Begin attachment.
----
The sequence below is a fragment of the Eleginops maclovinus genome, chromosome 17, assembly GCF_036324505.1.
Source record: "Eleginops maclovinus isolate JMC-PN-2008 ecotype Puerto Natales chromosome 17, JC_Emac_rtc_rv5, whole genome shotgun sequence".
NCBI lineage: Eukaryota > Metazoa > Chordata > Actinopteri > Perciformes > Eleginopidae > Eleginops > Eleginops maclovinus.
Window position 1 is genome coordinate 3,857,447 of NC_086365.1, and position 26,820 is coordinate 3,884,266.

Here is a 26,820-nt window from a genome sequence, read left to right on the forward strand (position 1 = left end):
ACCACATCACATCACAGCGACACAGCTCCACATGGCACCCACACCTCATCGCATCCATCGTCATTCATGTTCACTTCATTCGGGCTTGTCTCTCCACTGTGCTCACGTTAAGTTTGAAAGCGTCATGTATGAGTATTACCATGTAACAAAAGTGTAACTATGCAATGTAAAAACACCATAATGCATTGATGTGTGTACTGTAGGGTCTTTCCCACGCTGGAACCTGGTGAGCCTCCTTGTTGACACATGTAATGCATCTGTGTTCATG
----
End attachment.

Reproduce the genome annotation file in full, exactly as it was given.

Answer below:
The sequence below is a fragment of the Eleginops maclovinus genome, chromosome 17, assembly GCF_036324505.1.
Source record: "Eleginops maclovinus isolate JMC-PN-2008 ecotype Puerto Natales chromosome 17, JC_Emac_rtc_rv5, whole genome shotgun sequence".
NCBI lineage: Eukaryota > Metazoa > Chordata > Actinopteri > Perciformes > Eleginopidae > Eleginops > Eleginops maclovinus.
Window position 1 is genome coordinate 3,857,447 of NC_086365.1, and position 26,820 is coordinate 3,884,266.

Here is a 26,820-nt window from a genome sequence, read left to right on the forward strand (position 1 = left end):
ACCACATCACATCACAGCGACACAGCTCCACATGGCACCCACACCTCATCGCATCCATCGTCATTCATGTTCACTTCATTCGGGCTTGTCTCTCCACTGTGCTCACGTTAAGTTTGAAAGCGTCATGTATGAGTATTACCATGTAACAAAAGTGTAACTATGCAATGTAAAAACACCATAATGCATTGATGTGTGTACTGTAGGGTCTTTCCCACGCTGGAACCTGGTGAGCCTCCTTGTTGACACATGTAATGCATCTGTGTTCATG